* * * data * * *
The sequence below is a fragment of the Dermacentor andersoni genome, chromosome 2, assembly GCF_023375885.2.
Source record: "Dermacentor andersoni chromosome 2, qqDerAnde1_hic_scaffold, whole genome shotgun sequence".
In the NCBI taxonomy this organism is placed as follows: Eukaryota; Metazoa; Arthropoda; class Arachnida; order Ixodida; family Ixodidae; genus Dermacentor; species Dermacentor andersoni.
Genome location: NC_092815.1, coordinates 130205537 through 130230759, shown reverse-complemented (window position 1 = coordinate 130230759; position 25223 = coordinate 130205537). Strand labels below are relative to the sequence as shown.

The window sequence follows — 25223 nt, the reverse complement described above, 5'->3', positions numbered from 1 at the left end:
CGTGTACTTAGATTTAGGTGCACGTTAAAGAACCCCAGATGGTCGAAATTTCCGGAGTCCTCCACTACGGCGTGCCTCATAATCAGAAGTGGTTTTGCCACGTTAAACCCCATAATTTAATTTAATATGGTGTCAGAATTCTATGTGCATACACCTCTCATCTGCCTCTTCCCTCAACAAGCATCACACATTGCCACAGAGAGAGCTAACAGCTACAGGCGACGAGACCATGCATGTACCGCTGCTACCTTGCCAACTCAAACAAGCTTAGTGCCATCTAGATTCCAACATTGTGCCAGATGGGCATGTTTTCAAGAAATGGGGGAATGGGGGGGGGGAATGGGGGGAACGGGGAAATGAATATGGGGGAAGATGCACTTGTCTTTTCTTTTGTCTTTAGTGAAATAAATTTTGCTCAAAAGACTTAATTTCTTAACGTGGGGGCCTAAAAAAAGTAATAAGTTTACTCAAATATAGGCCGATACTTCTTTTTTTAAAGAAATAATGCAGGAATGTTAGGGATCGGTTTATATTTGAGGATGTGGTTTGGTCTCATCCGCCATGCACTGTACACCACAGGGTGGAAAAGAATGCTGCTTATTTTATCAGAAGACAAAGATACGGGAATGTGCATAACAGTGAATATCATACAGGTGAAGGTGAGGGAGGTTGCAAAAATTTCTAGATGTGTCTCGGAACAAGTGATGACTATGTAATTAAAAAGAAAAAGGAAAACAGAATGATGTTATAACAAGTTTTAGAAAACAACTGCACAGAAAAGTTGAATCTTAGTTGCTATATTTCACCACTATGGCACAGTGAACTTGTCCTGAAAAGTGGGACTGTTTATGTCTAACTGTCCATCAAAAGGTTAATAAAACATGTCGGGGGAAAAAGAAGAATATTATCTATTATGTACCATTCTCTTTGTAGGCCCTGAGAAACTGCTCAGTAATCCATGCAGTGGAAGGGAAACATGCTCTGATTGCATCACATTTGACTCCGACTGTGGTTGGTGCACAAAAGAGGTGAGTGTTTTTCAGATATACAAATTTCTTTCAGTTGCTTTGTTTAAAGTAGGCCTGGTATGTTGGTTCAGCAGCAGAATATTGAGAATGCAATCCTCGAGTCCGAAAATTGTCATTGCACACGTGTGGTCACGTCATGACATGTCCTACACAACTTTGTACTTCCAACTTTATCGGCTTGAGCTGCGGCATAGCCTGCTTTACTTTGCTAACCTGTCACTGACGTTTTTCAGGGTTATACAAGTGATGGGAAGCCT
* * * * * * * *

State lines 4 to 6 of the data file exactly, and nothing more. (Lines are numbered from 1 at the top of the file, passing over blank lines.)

Genome location: NC_092815.1, coordinates 130205537 through 130230759, shown reverse-complemented (window position 1 = coordinate 130230759; position 25223 = coordinate 130205537). Strand labels below are relative to the sequence as shown.

The window sequence follows — 25223 nt, the reverse complement described above, 5'->3', positions numbered from 1 at the left end:
CGTGTACTTAGATTTAGGTGCACGTTAAAGAACCCCAGATGGTCGAAATTTCCGGAGTCCTCCACTACGGCGTGCCTCATAATCAGAAGTGGTTTTGCCACGTTAAACCCCATAATTTAATTTAATATGGTGTCAGAATTCTATGTGCATACACCTCTCATCTGCCTCTTCCCTCAACAAGCATCACACATTGCCACAGAGAGAGCTAACAGCTACAGGCGACGAGACCATGCATGTACCGCTGCTACCTTGCCAACTCAAACAAGCTTAGTGCCATCTAGATTCCAACATTGTGCCAGATGGGCATGTTTTCAAGAAATGGGGGAATGGGGGGGGGGAATGGGGGGAACGGGGAAATGAATATGGGGGAAGATGCACTTGTCTTTTCTTTTGTCTTTAGTGAAATAAATTTTGCTCAAAAGACTTAATTTCTTAACGTGGGGGCCTAAAAAAAGTAATAAGTTTACTCAAATATAGGCCGATACTTCTTTTTTTAAAGAAATAATGCAGGAATGTTAGGGATCGGTTTATATTTGAGGATGTGGTTTGGTCTCATCCGCCATGCACTGTACACCACAGGGTGGAAAAGAATGCTGCTTATTTTATCAGAAGACAAAGATACGGGAATGTGCATAACAGTGAATATCATACAGGTGAAGGTGAGGGAGGTTGCAAAAATTTCTAGATGTGTCTCGGAACAAGTGATGACTATGTAATTAAAAAGAAAAAGGAAAACAGAATGATGTTATAACAAGTTTTAGAAAACAACTGCACAGAAAAGTTGAATCTTAGTTGCTATATTTCACCACTATGGCACAGTGAACTTGTCCTGAAAAGTGGGACTGTTTATGTCTAACTGTCCATCAAAAGGTTAATAAAACATGTCGGGGGAAAAAGAAGAATATTATCTATTATGTACCATTCTCTTTGTAGGCCCTGAGAAACTGCTCAGTAATCCATGCAGTGGAAGGGAAACATGCTCTGATTGCATCACATTTGACTCCGACTGTGGTTGGTGCACAAAAGAGGTGAGTGTTTTTCAGATATACAAATTTCTTTCAGTTGCTTTGTTTAAAGTAGGCCTGGTATGTTGGTTCAGCAGCAGAATATTGAGAATGCAATCCTCGAGTCCGAAAATTGTCATTGCACACGTGTGGTCACGTCATGACATGTCCTACACAACTTTGTACTTCCAACTTTATCGGCTTGAGCTGCGGCATAGCCTGCTTTACTTTGCTAACCTGTCACTGACGTTTTTCAGGGTTATACAAGTGATGGGAAGCCT